Low-income patients of public health clinics say they would like to communicate with their doctors online, but these "safety-net" facilities don't offer the necessary patient portal or secure messaging to make that happen.
In a survey, researchers from the University of California San Francisco found a significant majority of uninsured and underinsured patients use email, text messaging, and the Internet in their daily lives, and would like to do so with their healthcare, as well.
"Electronic health-related communication is becoming the standard of care in well-resourced settings, and should be implemented and supported in resource-poor settings," senior author Urmimala Sarkar, an assistant professor of medicine with the UCSF Department of Medicine said in an announcement.
The study, published in the Journal of General Internal Medicine, surveyed 416 patients of public health clinics in San Francisco. They were ethnically and racially diverse, low-income and spoke 24 different primary languages. Sixty percent were email users and 17 percent reported informal use of email with healthcare provider. However, 78 percent expressed interest in electronic communication to manage their health.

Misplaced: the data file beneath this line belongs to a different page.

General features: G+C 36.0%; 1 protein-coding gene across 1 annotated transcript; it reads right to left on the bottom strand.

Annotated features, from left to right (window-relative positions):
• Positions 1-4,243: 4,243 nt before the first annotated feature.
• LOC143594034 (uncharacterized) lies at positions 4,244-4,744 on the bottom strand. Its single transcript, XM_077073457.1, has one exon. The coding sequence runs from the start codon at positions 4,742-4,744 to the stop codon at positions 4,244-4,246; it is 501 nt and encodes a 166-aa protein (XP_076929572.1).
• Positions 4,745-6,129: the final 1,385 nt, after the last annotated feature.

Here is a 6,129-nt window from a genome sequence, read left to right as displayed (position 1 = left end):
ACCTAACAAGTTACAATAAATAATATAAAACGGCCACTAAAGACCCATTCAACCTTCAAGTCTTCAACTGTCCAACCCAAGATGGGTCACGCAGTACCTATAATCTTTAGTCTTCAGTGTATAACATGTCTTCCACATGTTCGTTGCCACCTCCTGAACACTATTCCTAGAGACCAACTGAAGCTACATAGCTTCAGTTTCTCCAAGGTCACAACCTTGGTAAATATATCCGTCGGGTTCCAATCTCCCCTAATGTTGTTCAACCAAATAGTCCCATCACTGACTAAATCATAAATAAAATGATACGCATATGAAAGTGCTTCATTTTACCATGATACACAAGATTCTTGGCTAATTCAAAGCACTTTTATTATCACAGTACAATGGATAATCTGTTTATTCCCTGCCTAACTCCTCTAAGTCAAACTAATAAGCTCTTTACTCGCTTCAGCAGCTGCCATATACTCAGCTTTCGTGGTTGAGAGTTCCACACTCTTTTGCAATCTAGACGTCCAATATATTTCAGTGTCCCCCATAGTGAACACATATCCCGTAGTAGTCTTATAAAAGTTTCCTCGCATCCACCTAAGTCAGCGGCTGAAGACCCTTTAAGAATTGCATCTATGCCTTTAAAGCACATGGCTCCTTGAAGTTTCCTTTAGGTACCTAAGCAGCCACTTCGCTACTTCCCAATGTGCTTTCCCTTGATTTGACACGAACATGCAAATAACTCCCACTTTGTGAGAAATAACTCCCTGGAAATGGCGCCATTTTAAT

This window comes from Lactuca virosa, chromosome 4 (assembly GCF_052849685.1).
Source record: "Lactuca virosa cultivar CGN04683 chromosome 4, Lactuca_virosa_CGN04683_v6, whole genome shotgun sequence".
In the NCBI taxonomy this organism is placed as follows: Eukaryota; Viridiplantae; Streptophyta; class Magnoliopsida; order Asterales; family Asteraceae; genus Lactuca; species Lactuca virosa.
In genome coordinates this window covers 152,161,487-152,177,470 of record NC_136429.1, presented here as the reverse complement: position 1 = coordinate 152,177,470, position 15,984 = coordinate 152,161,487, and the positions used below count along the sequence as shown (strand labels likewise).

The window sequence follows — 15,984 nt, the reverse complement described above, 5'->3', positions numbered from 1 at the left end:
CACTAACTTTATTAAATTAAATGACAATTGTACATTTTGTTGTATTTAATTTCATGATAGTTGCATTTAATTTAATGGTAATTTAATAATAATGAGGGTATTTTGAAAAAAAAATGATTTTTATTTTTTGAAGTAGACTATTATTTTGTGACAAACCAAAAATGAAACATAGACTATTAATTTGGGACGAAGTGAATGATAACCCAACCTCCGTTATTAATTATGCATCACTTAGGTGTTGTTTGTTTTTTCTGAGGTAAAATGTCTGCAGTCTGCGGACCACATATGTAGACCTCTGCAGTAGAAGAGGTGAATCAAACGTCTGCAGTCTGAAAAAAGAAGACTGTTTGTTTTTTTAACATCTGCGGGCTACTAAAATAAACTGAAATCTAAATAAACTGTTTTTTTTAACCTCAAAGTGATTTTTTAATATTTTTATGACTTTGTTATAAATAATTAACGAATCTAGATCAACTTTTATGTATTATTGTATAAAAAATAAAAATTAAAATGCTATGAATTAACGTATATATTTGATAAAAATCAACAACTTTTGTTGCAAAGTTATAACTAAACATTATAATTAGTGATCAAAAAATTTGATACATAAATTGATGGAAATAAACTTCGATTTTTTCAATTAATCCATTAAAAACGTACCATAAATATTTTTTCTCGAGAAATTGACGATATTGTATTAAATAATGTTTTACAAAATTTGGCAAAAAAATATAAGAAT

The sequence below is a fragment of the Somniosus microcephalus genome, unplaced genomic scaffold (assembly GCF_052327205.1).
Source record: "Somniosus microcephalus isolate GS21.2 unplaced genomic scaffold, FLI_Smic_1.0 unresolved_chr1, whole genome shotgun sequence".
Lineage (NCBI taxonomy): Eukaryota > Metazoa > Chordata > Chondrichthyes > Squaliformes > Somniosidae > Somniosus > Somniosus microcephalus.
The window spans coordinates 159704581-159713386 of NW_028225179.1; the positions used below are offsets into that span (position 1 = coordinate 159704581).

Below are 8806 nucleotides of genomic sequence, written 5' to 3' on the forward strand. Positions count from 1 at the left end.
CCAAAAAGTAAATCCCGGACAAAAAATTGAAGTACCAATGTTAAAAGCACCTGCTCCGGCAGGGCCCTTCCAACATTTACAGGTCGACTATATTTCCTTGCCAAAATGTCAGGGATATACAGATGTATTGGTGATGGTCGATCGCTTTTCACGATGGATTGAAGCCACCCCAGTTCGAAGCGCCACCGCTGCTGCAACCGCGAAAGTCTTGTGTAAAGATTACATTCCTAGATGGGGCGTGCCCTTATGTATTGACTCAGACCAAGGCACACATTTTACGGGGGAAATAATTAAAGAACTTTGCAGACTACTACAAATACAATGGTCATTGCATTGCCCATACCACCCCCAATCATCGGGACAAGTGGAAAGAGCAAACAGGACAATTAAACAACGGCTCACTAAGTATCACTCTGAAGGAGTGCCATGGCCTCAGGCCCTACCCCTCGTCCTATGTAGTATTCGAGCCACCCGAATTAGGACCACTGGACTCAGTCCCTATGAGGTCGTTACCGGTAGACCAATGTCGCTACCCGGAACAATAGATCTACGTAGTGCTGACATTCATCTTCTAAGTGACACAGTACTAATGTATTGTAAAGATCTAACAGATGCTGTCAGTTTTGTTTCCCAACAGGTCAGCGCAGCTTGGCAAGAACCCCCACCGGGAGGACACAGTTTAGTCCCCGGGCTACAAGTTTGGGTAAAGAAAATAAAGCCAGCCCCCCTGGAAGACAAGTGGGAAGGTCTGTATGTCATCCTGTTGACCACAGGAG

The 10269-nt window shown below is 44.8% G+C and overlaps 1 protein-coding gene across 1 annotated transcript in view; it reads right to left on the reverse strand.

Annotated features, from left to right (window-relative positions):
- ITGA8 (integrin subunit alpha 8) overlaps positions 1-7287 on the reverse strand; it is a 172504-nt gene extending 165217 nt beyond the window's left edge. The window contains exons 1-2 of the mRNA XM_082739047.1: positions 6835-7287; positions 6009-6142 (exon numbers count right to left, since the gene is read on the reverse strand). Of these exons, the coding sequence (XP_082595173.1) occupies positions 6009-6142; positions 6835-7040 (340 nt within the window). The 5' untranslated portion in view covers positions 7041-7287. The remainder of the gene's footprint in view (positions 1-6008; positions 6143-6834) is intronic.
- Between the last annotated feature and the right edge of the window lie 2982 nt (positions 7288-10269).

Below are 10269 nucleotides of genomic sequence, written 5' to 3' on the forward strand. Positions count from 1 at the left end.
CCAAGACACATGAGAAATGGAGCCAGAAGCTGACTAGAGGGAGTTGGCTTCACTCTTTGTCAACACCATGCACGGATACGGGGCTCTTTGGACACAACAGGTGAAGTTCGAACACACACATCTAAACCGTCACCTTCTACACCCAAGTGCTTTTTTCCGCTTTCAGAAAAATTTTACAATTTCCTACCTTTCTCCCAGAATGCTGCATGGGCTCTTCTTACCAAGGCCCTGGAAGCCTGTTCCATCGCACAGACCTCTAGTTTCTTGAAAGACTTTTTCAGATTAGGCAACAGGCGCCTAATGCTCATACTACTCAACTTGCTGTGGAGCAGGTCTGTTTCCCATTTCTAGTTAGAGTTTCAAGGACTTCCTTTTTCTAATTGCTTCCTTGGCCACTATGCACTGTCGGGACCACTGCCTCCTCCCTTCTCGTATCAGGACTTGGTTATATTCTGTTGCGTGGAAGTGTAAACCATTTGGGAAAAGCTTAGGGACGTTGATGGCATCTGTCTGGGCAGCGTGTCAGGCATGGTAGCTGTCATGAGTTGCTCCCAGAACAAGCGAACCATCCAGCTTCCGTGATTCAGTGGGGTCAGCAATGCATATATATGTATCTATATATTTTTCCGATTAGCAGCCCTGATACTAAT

"Our work makes it clear that lower-income patients from a wide variety of backgrounds want to be part of the health information technology revolution. The question is whether they will be afforded the opportunities to take part in the same way as their middle and higher-income peers," said lead author Adam Schickedanz, a medical resident in the UCSF Department of Pediatrics.
A previous study from the University of Central Florida in Orlando found no link between age, education level or income in patients' willingness to adopt a personal health record.
A report earlier this month from four advocacy organizations--the Asian & Pacific Islander American Health Forum, the California Pan-Ethnic Health Network, Consumers Union and The National Council of La Raza--said health information technology must not create barriers for underserved populations. It pointed to smartphones as an important alternative to computers for millions of Americans as an ideal medium to reduce the digital divide.